Take for example, a recent news article looking at the very low numbers of South Asian families accessing support for palliative (end of life) care in Wolverhampton, family members reflect on why they were slow to access formal care services and seek to challenge the stigma surrounding going outside of the family. As one interviewee commented ‘In the South Asian community the concept of an elderly person going into a care home is a slap in the face’. But as another interviewee acknowledged ‘there’s no need for shame because you can’t do everything single handed’; things may be changing as family mobility and gendered norms shift within communities.

 

The political importance of stigma in social care    

Social care has been articulated in the agendas of political parties, as can be observed in the 2019 General Election. As an escalating financial crisis loomed over the social care sector, all political parties sought to make manifesto commitments to increasing social care spending. Much state funded social care provision is provided via local governments, and the spiralling cost of social care spending has proven catastrophic to many local councils who have seen their central government funding dramatically reduced under austerity. Whilst politicians have consistently kicked the issue of social care funding into the long grass, or have placed it in the ‘too difficult’ basket, the numbers receiving social care have fallen, even though need for care is rising.

In the context of such a care crisis, several politicians have made remarks suggesting that families ought to take greater responsibility for the care of older family members. This serves to guilt trip people “into doing more unpaid work rather than funding social care adequately and lets off the government from addressing the social care crisis”. In the light of Boris Johnson’s recent statements that a solution to the care crisis could take up to five years, it will certainly remain the case that families and unpaid carers (who are disproportionately women) will continue to take on the ever increasing burdens associated with the current social care crisis. For families and communities in which cultural stigmas exist around accessing care, it is invariably the case that the very real and practical difficulties in accessing care will do little to reduce the burden of care for BAME women in particular. Thus the issues raised in this blog also speak to ongoing, and politically important, research concerning the impact of austerity on BAME women.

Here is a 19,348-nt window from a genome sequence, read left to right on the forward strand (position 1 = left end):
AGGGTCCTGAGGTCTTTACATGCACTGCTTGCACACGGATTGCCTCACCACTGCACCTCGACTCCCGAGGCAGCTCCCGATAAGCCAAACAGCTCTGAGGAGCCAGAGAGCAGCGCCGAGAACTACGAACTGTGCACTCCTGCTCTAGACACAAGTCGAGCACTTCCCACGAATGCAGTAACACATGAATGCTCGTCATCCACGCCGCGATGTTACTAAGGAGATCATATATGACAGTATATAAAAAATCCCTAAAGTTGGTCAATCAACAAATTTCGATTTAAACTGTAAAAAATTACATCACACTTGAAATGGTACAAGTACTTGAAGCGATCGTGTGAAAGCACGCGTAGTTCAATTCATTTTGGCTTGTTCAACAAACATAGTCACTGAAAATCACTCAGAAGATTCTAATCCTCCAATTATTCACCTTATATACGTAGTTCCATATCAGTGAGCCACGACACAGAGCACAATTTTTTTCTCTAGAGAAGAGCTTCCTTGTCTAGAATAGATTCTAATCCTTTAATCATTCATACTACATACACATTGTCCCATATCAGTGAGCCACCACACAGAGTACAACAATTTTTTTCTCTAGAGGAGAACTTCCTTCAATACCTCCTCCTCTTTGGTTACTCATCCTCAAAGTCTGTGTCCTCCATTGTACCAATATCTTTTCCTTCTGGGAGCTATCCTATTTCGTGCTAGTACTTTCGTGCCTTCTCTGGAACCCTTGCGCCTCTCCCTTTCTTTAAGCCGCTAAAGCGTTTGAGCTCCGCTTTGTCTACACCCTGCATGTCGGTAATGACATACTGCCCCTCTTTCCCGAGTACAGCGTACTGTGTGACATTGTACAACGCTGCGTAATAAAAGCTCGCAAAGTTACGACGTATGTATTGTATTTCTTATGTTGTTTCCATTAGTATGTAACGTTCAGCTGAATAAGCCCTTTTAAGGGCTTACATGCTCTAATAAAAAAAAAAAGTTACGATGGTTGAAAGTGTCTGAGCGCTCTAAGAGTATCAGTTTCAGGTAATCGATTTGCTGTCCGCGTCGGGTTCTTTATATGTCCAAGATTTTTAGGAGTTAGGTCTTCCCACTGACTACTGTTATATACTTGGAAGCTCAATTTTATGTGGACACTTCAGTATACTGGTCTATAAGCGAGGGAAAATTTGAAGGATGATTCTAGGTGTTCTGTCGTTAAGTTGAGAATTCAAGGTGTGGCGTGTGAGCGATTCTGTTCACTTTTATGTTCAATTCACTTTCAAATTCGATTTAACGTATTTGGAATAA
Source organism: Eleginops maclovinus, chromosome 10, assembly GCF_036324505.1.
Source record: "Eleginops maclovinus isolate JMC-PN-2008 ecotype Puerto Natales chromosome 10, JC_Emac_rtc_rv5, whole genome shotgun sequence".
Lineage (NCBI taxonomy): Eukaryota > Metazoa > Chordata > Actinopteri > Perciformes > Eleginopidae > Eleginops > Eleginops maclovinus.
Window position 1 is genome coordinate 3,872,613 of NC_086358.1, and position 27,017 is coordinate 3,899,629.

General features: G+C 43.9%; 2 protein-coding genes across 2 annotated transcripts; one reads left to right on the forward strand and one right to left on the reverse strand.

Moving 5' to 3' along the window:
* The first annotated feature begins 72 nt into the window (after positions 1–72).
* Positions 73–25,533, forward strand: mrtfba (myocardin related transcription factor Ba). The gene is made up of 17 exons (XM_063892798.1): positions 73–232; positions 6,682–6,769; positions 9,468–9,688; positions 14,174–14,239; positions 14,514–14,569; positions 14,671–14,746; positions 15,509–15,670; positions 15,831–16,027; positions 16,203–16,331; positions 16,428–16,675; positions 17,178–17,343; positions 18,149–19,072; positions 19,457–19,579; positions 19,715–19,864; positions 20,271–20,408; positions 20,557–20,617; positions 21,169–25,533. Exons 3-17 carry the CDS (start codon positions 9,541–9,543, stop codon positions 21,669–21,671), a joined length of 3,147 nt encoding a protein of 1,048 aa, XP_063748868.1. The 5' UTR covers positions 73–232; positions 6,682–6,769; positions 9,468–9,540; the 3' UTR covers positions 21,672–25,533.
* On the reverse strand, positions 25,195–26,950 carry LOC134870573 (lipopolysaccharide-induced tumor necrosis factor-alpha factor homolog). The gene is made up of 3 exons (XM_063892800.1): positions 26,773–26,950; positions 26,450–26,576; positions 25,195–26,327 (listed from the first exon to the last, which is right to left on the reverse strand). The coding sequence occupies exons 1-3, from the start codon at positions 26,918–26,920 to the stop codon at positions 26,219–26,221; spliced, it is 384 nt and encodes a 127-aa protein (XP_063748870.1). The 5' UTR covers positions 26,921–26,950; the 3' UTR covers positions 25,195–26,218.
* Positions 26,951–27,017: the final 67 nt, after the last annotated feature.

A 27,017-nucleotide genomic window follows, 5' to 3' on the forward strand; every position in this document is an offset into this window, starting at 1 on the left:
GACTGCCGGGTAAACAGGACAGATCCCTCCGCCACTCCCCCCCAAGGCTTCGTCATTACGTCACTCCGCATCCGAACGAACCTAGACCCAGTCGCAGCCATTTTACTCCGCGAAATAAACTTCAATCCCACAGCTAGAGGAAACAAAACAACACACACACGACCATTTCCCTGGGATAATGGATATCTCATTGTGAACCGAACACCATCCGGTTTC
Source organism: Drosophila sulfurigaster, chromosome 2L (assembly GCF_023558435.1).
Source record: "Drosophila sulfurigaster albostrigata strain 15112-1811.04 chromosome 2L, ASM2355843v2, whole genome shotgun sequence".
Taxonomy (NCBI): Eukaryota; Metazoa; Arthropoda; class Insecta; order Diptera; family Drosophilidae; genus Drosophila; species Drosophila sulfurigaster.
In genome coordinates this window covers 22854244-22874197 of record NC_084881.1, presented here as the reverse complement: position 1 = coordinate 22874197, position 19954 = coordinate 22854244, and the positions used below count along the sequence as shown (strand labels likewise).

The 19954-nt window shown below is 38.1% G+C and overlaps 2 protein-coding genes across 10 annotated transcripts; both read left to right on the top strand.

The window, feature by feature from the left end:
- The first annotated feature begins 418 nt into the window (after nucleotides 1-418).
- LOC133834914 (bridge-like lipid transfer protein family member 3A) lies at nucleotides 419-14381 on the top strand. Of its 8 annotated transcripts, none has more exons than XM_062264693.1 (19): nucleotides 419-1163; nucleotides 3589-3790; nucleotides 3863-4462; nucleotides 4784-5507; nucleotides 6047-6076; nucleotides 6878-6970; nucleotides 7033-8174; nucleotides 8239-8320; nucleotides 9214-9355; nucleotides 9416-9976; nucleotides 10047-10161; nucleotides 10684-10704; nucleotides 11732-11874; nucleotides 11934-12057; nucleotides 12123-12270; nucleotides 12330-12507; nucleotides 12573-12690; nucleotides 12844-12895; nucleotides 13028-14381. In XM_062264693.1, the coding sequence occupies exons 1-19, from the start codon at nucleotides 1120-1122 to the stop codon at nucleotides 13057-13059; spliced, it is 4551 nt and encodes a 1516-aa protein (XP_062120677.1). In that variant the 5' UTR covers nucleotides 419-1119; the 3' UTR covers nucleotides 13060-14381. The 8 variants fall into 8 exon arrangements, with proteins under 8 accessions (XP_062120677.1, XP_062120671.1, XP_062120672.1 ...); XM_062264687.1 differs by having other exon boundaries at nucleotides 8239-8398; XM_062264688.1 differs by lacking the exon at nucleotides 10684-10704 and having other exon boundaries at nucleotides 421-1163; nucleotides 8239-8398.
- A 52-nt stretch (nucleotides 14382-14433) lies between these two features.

What does this mean for care of the BAME community?

This brings us to the question of what can be done about the current issue of stigma and how it functions within the realm of social care. It is clear that more attention should be paid to the stigma that exists within and around the social care system. By acknowledging that this exists, it may be possible to challenge the negative connotations surrounding social care which would be beneficial to those who feel they cannot turn to it as well as applying pressure to the government for adequate and effective social care provision.

It is important also that the needs and interests of BAME populations are not simply ignored in the development of longer-term plans to fix social care funding and the care crisis more broadly. In an earlier blog that I co-authored, the decision of the Labour Party to make specific manifesto pledges surrounding the need to better address the needs and interests of BAME populations was seen as an important set of proposals that could be drawn upon in the development of long term solutions to social care funding and provision. However, now that it appears that the Conservative Party will no longer follow its manifesto pledge to seek a cross party approach to tackling social care it seems unlikely that issues of racial inequality (or indeed gender inequality) will be on the table when it comes to getting social care ‘done’.

 

 

Images: Asna Wajid; Pranav Kumar Jain on Unsplash.